Thursday, August 24, 2006

Iran and Security Council : from scratch ? (E)

Now that Iran’s answer to the international community regarding its nuclear activities gradually reveals itself to be another masterfully labyrinthine tactical move, it is time to ask where we stand. Has anything changed since last June, when the world found a Security Council divided over the matter of sanctions against Iran and indecisive enough to suspend further debate ?

Yes and no.

No, because we seem to have come around in a circle to the initial problem : Russia and China remain vague at best about their intentions to support a Security Council resolution that will tighten the screws on Iran. Much will depend on how tight exactly, and where precisely the world was thinking of applying the screw. If it’s energy, chances are slim that Russia, China, and even some European countries will oblige, given business interests and financial implications for the energy market worldwide. In fact, one could argue that the greater the irrelevance of the resolution’s restrictions, the wider the support for the text will be.
Furthermore, any indication – however whispery – from the part of Iran that the country is ready to negotiate, will further placate those who are already in dubio about playing tough. Although little has leaked from Iran’s 21-page offical document released on Tuesday August 22nd, the words ‘serious talks’ have been splashed large over the front pages of the international press. Somehow, it looks as if Iran is allowed to repeat itself over and over again without having to act on its promises ! Au contraire, summer developments in the Middle East have etched out the increasingly narrower lines within which such ‘serious talks’ will have to take place. And it’s definitely not the West doing the reckoning there...

So yes, much has changed since June. On top of the old problems, at least three new ones have been stacked. One regards the almost surreal outcome of the latest Lebanon war, with Israel dazed and confused, Europe reluctant to help out, the US in denial and Hizbullah riding a tsunami of sympathy across the Levant. Iran must be wringing its hands. Because pair the Lebanon debacle to the near-civil war in Iraq, and you see Iran gain enormous leverage in its negotiations with the west, and unprecedented power to deflect attention away from its nuclear program towards the more pressing security situation from Lebanon to the Gulf. And lest we forget, close-by Afghanistan too seems to have pulled a screeching u-turn on improving itself...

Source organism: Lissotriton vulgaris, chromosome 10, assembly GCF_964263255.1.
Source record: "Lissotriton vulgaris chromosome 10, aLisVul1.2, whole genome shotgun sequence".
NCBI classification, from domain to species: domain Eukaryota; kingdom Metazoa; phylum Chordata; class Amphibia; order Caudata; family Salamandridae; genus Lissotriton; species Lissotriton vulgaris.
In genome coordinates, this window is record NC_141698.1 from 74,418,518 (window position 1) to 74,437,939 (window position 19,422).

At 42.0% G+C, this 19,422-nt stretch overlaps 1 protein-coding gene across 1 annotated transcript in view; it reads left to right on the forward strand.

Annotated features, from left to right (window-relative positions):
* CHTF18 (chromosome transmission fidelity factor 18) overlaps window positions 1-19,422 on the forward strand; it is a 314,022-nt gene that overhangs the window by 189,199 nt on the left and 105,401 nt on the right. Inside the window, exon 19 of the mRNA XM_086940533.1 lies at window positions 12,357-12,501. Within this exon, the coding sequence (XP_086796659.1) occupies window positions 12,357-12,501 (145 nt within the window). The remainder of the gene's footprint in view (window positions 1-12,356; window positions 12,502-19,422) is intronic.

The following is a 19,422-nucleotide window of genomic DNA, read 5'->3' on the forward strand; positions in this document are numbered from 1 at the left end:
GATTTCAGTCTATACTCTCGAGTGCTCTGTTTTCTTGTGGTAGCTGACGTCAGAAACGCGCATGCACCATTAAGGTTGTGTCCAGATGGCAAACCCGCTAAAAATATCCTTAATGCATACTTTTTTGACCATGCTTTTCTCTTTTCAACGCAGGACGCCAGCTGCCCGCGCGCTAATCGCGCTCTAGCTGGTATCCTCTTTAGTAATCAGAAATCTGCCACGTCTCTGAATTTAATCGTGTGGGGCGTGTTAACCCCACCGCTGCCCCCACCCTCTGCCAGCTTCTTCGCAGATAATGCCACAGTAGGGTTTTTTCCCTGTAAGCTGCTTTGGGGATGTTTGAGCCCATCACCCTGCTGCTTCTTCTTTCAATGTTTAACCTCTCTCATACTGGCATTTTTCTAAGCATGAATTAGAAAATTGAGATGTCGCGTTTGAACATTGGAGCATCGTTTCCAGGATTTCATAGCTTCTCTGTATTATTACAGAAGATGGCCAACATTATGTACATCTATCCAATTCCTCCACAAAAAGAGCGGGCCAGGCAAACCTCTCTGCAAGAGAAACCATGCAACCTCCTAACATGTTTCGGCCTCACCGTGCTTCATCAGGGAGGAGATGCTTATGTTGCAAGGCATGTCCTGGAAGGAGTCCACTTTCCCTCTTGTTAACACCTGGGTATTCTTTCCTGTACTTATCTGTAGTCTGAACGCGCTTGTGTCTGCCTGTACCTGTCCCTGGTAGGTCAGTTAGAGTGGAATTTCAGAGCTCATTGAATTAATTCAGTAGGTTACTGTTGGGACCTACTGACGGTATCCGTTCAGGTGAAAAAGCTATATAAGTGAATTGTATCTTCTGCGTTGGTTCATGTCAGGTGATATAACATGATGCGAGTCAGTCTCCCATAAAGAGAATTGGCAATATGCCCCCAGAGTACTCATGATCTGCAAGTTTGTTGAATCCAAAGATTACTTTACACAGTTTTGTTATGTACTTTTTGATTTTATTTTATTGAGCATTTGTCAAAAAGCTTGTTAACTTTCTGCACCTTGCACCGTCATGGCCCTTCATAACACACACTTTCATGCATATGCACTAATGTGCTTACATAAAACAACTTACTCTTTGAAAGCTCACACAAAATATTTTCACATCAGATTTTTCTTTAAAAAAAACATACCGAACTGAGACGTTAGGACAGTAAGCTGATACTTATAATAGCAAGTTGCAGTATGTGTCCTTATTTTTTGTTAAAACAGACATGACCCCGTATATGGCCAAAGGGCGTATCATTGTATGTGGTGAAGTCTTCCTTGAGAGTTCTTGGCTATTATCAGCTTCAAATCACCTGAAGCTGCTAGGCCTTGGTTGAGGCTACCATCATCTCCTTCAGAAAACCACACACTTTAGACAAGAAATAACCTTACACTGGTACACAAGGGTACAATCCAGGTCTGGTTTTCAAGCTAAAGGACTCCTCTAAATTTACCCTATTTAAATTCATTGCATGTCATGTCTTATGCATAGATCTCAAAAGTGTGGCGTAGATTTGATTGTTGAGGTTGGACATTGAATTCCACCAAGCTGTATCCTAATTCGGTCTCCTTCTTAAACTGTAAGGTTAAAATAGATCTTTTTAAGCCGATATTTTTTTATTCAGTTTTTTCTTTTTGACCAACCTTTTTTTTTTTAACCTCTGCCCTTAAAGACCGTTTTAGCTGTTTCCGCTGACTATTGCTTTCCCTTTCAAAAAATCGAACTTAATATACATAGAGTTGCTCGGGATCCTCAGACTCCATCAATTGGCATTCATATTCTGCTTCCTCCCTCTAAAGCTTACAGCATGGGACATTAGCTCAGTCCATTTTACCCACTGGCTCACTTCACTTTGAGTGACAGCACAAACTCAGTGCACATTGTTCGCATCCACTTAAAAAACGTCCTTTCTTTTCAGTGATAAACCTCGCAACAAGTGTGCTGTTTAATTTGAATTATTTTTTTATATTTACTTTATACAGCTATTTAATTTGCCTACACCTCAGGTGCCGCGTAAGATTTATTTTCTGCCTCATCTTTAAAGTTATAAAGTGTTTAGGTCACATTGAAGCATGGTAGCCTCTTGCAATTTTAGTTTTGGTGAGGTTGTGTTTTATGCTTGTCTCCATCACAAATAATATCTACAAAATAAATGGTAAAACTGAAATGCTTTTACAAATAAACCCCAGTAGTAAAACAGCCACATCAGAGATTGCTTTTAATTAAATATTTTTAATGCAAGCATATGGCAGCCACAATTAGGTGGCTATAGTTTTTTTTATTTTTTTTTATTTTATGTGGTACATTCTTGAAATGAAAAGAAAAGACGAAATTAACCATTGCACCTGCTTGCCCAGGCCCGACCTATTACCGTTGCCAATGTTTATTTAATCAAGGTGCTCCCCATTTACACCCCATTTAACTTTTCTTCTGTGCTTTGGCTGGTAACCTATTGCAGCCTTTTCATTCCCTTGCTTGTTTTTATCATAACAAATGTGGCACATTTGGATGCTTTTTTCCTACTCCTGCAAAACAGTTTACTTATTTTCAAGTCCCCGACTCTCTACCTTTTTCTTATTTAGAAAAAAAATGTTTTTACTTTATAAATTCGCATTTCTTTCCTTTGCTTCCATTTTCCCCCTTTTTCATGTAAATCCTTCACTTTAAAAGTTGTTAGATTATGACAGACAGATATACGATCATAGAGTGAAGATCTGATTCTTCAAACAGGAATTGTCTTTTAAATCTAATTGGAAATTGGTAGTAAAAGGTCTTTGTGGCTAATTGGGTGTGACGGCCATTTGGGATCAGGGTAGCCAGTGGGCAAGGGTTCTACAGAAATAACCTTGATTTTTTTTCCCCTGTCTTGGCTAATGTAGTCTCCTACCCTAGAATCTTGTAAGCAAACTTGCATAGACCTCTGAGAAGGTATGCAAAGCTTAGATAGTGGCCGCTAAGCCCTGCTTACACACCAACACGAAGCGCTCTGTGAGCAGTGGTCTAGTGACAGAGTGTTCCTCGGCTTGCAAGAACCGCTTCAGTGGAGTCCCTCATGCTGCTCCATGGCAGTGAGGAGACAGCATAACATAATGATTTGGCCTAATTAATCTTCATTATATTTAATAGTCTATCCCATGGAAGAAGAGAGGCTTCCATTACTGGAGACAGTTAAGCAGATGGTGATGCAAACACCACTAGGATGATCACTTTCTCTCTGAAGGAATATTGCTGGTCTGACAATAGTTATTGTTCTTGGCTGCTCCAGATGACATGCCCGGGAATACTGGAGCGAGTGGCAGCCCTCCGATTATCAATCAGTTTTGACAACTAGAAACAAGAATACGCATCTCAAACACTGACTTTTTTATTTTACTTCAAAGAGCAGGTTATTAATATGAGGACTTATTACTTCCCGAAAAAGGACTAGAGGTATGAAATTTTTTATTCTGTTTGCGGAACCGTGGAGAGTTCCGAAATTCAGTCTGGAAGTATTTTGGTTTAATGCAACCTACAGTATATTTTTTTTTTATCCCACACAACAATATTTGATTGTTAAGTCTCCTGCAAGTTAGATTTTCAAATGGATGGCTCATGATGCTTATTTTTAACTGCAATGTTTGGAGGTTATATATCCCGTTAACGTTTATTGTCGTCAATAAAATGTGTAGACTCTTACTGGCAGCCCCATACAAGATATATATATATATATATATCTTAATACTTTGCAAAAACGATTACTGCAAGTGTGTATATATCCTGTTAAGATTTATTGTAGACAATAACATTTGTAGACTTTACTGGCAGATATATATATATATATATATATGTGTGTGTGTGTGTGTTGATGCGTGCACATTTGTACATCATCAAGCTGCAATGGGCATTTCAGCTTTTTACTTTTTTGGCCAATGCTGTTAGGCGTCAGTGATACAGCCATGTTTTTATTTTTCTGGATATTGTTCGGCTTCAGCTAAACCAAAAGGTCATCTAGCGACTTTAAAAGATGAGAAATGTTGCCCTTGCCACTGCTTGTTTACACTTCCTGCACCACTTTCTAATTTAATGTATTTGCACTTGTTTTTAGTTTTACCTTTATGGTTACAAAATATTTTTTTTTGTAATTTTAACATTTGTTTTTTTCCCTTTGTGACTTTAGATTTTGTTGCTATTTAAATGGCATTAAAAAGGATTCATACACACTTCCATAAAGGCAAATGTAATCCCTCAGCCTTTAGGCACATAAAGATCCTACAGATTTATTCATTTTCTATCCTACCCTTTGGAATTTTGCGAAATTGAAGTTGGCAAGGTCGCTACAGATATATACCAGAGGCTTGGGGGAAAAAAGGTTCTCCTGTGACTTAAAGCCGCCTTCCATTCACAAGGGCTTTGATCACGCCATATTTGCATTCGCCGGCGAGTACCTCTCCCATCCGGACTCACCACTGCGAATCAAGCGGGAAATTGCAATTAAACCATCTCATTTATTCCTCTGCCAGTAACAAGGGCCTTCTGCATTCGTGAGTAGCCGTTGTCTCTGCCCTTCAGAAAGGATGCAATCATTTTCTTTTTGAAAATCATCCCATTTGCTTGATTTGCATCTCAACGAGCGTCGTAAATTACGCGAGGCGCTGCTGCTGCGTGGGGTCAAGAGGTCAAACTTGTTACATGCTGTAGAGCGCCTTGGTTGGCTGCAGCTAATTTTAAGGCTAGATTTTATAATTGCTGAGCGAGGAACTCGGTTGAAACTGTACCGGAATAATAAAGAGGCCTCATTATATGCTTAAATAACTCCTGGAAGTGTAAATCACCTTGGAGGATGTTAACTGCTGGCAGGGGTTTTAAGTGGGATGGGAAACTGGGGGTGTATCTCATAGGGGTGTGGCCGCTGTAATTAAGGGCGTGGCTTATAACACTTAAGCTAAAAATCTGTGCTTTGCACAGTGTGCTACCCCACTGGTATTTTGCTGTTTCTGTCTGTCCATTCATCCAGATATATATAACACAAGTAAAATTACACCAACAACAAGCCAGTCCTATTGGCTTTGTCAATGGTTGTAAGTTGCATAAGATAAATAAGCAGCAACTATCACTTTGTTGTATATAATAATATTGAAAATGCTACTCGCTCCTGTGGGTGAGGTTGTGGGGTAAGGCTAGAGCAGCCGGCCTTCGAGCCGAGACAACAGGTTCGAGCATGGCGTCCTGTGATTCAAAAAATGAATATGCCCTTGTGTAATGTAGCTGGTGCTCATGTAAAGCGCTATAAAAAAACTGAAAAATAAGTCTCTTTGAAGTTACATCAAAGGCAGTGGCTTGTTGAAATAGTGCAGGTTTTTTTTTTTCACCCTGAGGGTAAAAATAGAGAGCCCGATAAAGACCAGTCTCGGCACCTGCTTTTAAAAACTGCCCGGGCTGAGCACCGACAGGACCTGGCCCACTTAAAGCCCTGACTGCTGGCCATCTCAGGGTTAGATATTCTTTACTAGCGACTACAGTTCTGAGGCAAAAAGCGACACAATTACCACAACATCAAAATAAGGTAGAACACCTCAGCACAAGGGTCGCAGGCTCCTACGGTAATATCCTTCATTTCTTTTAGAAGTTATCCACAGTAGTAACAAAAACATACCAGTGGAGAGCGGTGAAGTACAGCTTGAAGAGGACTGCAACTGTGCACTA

The relations between Sunni and Shia islam pose a second problem. Now that Shi’ites seem to take the leading part in global and political islam, with the recent rise to prominence of Hizbullah, Iran supported Hamas, Shi’ite militias in Iraq, and Iran itself, the future of the war on terror looks bleak indeed. Despite suggestions left and right that Hizbullah’s resistance and effectiveness actually may have helped bridge gaps between the two dominant versions of islam, with the populace rallying behind the overarching theme of occupation/liberation, it is imaginable that Sunni Al Qaeda would prefer to see less of Nasrallah cum sui on the evening news, and more of their own. If the intensifying unrest in Iraq is any indicator, Al Qaeda is surely eating its heart out right now, hard at work plotting moves bigger and louder than 9/11, that will put them back in the driver’s seat of the global islamic reconquista.
That said, the inflating uncertainties regarding the region and the strategies to solve its problems will crack the brittle unison between Europe and the US. And that’s a third new layer in this staggering tower of confusion. Well-known differences with regard to invading Iraq may have been plastered over somewhat, but the growing risk of violence and mayhem spiraling out of control may drive Europe and the US apart again easily. Chances for a unified response to Iran’s shrewd manipulations grow dimmer every day. The US appear to be oiling the war-machine (by calling up marine reservists amongst other things), while the EU is again in the process of failing to stand up to its task as mediator, judging from the slow and hesitant commitment of troops to an international force for Southern Lebanon.

So Iran is setting the terms of the debate. Is that good or bad ? We should not let injured pride rule our dealings with that country and its leaders. Ratio should suffice to see that a government willing to dump on the shoulders of an international community the burden of internal problems of poverty, population growth, oil dependency and economic standstill, executes nothing but an agenda of lies. We should not be dictated by them.

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